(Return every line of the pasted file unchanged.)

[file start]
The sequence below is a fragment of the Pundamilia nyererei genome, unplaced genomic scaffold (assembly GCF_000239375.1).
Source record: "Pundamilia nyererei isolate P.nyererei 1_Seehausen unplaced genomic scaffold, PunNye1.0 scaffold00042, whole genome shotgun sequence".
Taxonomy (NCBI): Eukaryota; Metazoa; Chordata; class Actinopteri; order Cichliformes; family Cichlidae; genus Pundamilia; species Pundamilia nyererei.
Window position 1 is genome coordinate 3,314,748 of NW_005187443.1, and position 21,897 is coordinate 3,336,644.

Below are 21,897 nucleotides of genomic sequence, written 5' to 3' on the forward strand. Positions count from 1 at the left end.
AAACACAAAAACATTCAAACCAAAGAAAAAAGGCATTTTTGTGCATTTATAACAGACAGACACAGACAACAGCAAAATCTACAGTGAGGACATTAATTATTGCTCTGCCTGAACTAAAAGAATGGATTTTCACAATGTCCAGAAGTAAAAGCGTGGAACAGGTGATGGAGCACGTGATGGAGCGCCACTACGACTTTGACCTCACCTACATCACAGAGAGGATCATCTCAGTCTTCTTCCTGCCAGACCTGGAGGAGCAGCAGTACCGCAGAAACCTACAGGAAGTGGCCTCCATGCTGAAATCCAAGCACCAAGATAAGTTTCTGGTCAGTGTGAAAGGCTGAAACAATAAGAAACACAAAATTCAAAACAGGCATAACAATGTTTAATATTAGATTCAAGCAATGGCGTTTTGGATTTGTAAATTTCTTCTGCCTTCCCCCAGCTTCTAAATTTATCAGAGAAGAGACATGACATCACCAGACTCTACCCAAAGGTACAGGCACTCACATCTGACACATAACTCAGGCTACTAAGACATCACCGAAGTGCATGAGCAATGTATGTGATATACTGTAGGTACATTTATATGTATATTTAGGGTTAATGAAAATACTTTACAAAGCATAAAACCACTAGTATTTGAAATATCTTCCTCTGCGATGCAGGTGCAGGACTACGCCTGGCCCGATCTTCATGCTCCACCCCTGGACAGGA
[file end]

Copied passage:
The sequence below is a fragment of the Pundamilia nyererei genome, unplaced genomic scaffold (assembly GCF_000239375.1).
Source record: "Pundamilia nyererei isolate P.nyererei 1_Seehausen unplaced genomic scaffold, PunNye1.0 scaffold00042, whole genome shotgun sequence".
Taxonomy (NCBI): Eukaryota; Metazoa; Chordata; class Actinopteri; order Cichliformes; family Cichlidae; genus Pundamilia; species Pundamilia nyererei.
Window position 1 is genome coordinate 3,314,748 of NW_005187443.1, and position 21,897 is coordinate 3,336,644.

Below are 21,897 nucleotides of genomic sequence, written 5' to 3' on the forward strand. Positions count from 1 at the left end.
AAACACAAAAACATTCAAACCAAAGAAAAAAGGCATTTTTGTGCATTTATAACAGACAGACACAGACAACAGCAAAATCTACAGTGAGGACATTAATTATTGCTCTGCCTGAACTAAAAGAATGGATTTTCACAATGTCCAGAAGTAAAAGCGTGGAACAGGTGATGGAGCACGTGATGGAGCGCCACTACGACTTTGACCTCACCTACATCACAGAGAGGATCATCTCAGTCTTCTTCCTGCCAGACCTGGAGGAGCAGCAGTACCGCAGAAACCTACAGGAAGTGGCCTCCATGCTGAAATCCAAGCACCAAGATAAGTTTCTGGTCAGTGTGAAAGGCTGAAACAATAAGAAACACAAAATTCAAAACAGGCATAACAATGTTTAATATTAGATTCAAGCAATGGCGTTTTGGATTTGTAAATTTCTTCTGCCTTCCCCCAGCTTCTAAATTTATCAGAGAAGAGACATGACATCACCAGACTCTACCCAAAGGTACAGGCACTCACATCTGACACATAACTCAGGCTACTAAGACATCACCGAAGTGCATGAGCAATGTATGTGATATACTGTAGGTACATTTATATGTATATTTAGGGTTAATGAAAATACTTTACAAAGCATAAAACCACTAGTATTTGAAATATCTTCCTCTGCGATGCAGGTGCAGGACTACGCCTGGCCCGATCTTCATGCTCCACCCCTGGACAGGA